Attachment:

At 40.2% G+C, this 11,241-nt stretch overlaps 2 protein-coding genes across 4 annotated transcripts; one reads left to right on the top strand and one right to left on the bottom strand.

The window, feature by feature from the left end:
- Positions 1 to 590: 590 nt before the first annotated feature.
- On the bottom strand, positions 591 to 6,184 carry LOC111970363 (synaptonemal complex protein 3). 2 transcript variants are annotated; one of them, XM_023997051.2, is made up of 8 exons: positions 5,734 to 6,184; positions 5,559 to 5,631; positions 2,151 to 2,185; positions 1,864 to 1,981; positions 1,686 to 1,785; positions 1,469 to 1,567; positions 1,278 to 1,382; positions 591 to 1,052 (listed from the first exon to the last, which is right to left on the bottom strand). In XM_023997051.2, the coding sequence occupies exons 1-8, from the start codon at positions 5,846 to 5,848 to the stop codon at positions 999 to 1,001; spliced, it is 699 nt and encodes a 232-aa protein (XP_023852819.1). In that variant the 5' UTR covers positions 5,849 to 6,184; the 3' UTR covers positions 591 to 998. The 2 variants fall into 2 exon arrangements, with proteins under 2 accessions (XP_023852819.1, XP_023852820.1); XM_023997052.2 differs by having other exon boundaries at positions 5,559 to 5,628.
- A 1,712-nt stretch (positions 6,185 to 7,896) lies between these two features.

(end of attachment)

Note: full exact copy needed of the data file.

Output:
At 40.2% G+C, this 11,241-nt stretch overlaps 2 protein-coding genes across 4 annotated transcripts; one reads left to right on the top strand and one right to left on the bottom strand.

The window, feature by feature from the left end:
- Positions 1 to 590: 590 nt before the first annotated feature.
- On the bottom strand, positions 591 to 6,184 carry LOC111970363 (synaptonemal complex protein 3). 2 transcript variants are annotated; one of them, XM_023997051.2, is made up of 8 exons: positions 5,734 to 6,184; positions 5,559 to 5,631; positions 2,151 to 2,185; positions 1,864 to 1,981; positions 1,686 to 1,785; positions 1,469 to 1,567; positions 1,278 to 1,382; positions 591 to 1,052 (listed from the first exon to the last, which is right to left on the bottom strand). In XM_023997051.2, the coding sequence occupies exons 1-8, from the start codon at positions 5,846 to 5,848 to the stop codon at positions 999 to 1,001; spliced, it is 699 nt and encodes a 232-aa protein (XP_023852819.1). In that variant the 5' UTR covers positions 5,849 to 6,184; the 3' UTR covers positions 591 to 998. The 2 variants fall into 2 exon arrangements, with proteins under 2 accessions (XP_023852819.1, XP_023852820.1); XM_023997052.2 differs by having other exon boundaries at positions 5,559 to 5,628.
- A 1,712-nt stretch (positions 6,185 to 7,896) lies between these two features.